(SQUAWKS) …My name is Coco. I might have preferred the dignity of Charles or Winston or Dwight …but in these difficult times, Coco is probably safer. My owner, a journalist whose name does not spring immediately to mind, left me here some years ago. Fouad, the Manager, could see that the ladies and gentlemen of the press, far from home and family, would appreciate someone who could speak to them in their own language and be sympathetic in their darker moments. So here I am. (SQUAWKS TWICE) I rank pretty high in parrot terms. I may not match particular parrots who appear in novels of magical realism … But – and this is important – I exist. I am internationally famous and I have learnt to speak more languages than any other parrot I have heard of. You must understand however that I cannot separate one language from another … I do not have that facility. Therefore I hear all languages as one. A language whose vocabulary extends into millions of words. More complex than Esperanto and without accent. What I hear, you will hear.


WALID:  OK. Wake up. But behave yourself. One word out of place, I might shut you up for good.

COCO: (INTERNAL VOICE) Boring little man.

(ALOUD. SQUAWKS) Gimme a scotch.

WALID: Shut up

COCO: Gimme a scotch. A large one you fool.

WALID: (HIGH PITCHED) Shut up! Shut up!


WALID: (OFF) One day he’ll open his mouth once too often.

COCO:  (INTERNAL VOICE) And so will he.

(MacLoughlin 1998:14-16)

Popcorn by Tiziano Scarpa RAI Italy 1997.

Analysis engaged page 116, paragraphs 3 and 4:

LUCIANA: Come out of there, do you hear me!

LORETO: I wouldn’t dream of it! First of all you must prepare me a proper lunch!

LUCIANA: I’ll knock the door down!

LORETO:  I haven’t eaten for three days, jailer!

LUCIANA: Is it my fault if you don’t eat anything? I put the food on the table and you don’t even look at it. Open the door!

LORETO: Thanks for nothing! The day before yesterday it was boiled chicken, yesterday hard boiled eggs and today roast chicken! You do it on purpose!

LUCIANA: Listen my dear, if you don’t like the menus in this house, take yourself down to the gardens. Sit yourself on the bench, wait for the old ladies to come by, tell them your usual stories…

LORETO: I don’t tell stories!

LUCIANA: … that will touch their hearts and they’ll crumble up a lovely cracker biscuit for you.

(Scarpa 1997)

Without The Grail by Giles Cooper (1918 – 1966)

Analysis engaged page 118, paragraph 3, and page 119, paragraphs 1 to 5:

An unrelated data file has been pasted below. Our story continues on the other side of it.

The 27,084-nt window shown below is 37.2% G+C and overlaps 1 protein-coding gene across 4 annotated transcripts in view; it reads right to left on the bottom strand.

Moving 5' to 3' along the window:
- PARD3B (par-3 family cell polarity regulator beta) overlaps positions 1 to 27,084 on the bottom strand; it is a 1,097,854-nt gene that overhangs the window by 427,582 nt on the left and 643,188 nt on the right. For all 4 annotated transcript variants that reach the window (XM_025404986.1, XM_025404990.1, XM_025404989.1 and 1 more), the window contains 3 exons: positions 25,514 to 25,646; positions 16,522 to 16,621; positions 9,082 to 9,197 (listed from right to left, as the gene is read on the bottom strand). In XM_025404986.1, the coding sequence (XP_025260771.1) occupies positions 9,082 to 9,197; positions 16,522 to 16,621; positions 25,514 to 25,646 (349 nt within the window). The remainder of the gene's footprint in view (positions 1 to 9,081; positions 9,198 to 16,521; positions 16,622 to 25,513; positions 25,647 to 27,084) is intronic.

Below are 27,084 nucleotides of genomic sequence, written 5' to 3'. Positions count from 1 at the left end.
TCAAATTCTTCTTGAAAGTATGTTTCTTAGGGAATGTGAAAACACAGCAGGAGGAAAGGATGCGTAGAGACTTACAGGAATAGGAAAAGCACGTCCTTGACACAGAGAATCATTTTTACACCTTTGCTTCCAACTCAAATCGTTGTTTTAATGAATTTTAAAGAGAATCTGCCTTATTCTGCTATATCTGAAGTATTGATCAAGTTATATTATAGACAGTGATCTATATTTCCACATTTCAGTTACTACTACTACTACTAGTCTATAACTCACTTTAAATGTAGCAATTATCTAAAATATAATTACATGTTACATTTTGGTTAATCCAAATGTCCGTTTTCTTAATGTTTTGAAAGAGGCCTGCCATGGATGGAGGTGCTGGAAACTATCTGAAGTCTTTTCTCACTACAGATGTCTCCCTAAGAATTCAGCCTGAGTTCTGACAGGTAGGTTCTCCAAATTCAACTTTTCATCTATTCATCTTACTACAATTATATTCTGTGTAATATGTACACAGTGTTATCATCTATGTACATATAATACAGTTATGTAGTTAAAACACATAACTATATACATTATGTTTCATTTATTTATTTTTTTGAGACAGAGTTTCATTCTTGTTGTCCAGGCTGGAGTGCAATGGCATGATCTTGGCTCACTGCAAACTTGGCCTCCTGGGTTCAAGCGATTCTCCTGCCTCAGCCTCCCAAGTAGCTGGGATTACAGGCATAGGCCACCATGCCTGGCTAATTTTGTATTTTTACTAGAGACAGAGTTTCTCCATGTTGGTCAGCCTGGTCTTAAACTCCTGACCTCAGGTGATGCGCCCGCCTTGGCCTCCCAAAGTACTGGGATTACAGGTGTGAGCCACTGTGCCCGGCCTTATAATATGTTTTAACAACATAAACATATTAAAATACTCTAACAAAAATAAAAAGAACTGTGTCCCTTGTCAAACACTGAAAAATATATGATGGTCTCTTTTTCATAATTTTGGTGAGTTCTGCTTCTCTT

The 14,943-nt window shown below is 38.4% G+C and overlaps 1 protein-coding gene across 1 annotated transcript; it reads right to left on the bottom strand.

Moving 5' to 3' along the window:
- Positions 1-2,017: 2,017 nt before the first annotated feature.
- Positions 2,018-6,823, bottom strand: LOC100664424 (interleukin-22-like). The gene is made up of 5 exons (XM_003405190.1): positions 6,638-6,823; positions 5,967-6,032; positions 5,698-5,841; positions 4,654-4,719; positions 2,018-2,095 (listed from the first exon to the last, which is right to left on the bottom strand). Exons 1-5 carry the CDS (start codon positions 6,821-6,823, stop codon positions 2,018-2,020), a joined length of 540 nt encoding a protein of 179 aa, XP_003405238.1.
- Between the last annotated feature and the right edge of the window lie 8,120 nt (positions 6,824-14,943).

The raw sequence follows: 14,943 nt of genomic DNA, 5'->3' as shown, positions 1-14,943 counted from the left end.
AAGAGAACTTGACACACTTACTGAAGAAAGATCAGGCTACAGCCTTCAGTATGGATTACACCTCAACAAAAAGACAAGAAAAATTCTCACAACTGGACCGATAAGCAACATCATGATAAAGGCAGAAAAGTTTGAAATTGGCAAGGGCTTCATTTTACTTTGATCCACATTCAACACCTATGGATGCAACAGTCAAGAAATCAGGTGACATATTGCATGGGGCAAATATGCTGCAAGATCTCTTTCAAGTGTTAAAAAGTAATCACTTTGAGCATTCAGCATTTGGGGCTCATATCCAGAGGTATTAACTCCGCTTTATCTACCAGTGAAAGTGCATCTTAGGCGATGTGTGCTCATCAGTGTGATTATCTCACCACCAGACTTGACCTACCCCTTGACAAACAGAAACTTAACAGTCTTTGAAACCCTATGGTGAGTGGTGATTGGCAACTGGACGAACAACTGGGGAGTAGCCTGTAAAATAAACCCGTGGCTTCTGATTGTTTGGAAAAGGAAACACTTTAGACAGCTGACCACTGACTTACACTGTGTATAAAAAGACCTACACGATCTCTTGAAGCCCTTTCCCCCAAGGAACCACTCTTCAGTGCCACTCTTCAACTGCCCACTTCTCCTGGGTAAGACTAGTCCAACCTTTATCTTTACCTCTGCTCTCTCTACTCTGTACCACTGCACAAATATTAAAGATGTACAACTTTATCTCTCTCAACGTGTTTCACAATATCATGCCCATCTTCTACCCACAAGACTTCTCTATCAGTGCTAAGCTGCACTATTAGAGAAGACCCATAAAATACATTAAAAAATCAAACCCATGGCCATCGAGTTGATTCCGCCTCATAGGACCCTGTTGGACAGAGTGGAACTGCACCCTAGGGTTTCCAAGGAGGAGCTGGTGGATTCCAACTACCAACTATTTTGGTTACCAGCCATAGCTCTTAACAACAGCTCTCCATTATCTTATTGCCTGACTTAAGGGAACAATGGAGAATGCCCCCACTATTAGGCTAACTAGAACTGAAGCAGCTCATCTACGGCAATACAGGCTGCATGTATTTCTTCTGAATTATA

INNES: (Fade in) … And a toothbrush, razor, tooth-paste, soap and towel.

HAZEL. But, Innes darling, what sort of job is it?

INNES: I’ve got to go and see a man.

HAZEL: All the way to wherever it is to see a man.

INNES: Assam.

HAZEL: To see one man.

INNES: Darling, that’s where he lives.

HAZEL: But why?

INNES: Confidential. Can I have those socks.

HAZEL: Honest, love, anyone would think you worked for the Secret Service, not a tea merchant.

INNES: We have our secrets. Handkerchiefs? Thanks.

      (Cooper 1966:127)

The Disagreeable Oyster by Giles Cooper

Analysis engaged page 120, paragraphs 1 to 6, and page 121, paragraph 1 to 2:

ANNOUNCER: This the BBC Third Programme. We present a play by Giles Cooper entitled, ‘The Disagreeable Oyster’.

BUNDY: You can say that again.

ANNOUNCER: ‘The Disagreeable Oyster’.

BUNDY: They do disagree with me, but how was I to know when I stood on the steps of the Rosedene Family and Commercial Hotel, thinking that the world was my oyster that …

BUNDY MINOR: Begin at the beginning.

BUNDY:  And the beginning is at twelve o’clock on a Saturday morning in my office at Craddock’s Calculators Ltd. It is not a nice office, even the typing pool have a narrow view of St Paul’s, but poor old Bundy …

BUNDY MINOR: My name, Mervyn Bundy …

BUNDY: Deputy Head of Costing, has to put up with an office looking out on an air shaft, and all I can see is the upstairs part of a mercantile bank …


BUNDY: That’s the beginning. I’m sitting at my desk on a fine May morning wondering whether it’s worth starting anything else before the week-end begins.

(Door opens noisily)

GUNN: Bundy! Good man. Bundy, glad you’re still here.

BUNDY: Yes, Mr Gunn?

GUNN: Bundy, there a crisis, pin your ears back and listen.

BUNDY MINOR: Mr Gunn has ginger hair growing out of his ears.

(ibid 85)

The Battle of the Warsaw Ghetto by Morton Wishengrad.

Analysis engaged page 124, paragraph 4, and page 125, paragraphs 1 to 2:

‘And now, we’ll see if you have learned your lesson …There are seven marks of an uncultured man and seven marks of a wise man. Do you know what they are, Samuel?’ (Wishengrad 1945:36).

‘It is not for thee to complete the work, but neither art thou free to desist from it. Yes, tell them to mark that on our graves’ (ibid 44).

[Face on recitation and sobbing of boy]

Narrator Isaac Davidson: This was our degradation. In the Ghetto of Warsaw we divided dead men’s bread. Have you tasted dead men’s bread? The taste is bitter, and it is dry in the mouth because the saliva will not flow. This is what we are and this is how we lived…

(ibid 40)

Companion Website Resources Chapter 6 Page 125